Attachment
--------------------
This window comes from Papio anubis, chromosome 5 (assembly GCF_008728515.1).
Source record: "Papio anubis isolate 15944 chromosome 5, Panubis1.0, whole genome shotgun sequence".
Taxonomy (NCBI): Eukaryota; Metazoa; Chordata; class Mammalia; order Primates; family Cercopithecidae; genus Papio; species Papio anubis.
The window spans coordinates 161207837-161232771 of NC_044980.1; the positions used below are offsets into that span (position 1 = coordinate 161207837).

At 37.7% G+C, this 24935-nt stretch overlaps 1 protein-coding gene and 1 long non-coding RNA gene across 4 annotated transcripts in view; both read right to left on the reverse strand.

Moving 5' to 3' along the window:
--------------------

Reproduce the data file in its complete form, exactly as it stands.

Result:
This window comes from Papio anubis, chromosome 5 (assembly GCF_008728515.1).
Source record: "Papio anubis isolate 15944 chromosome 5, Panubis1.0, whole genome shotgun sequence".
Taxonomy (NCBI): Eukaryota; Metazoa; Chordata; class Mammalia; order Primates; family Cercopithecidae; genus Papio; species Papio anubis.
The window spans coordinates 161207837-161232771 of NC_044980.1; the positions used below are offsets into that span (position 1 = coordinate 161207837).

At 37.7% G+C, this 24935-nt stretch overlaps 1 protein-coding gene and 1 long non-coding RNA gene across 4 annotated transcripts in view; both read right to left on the reverse strand.

Moving 5' to 3' along the window: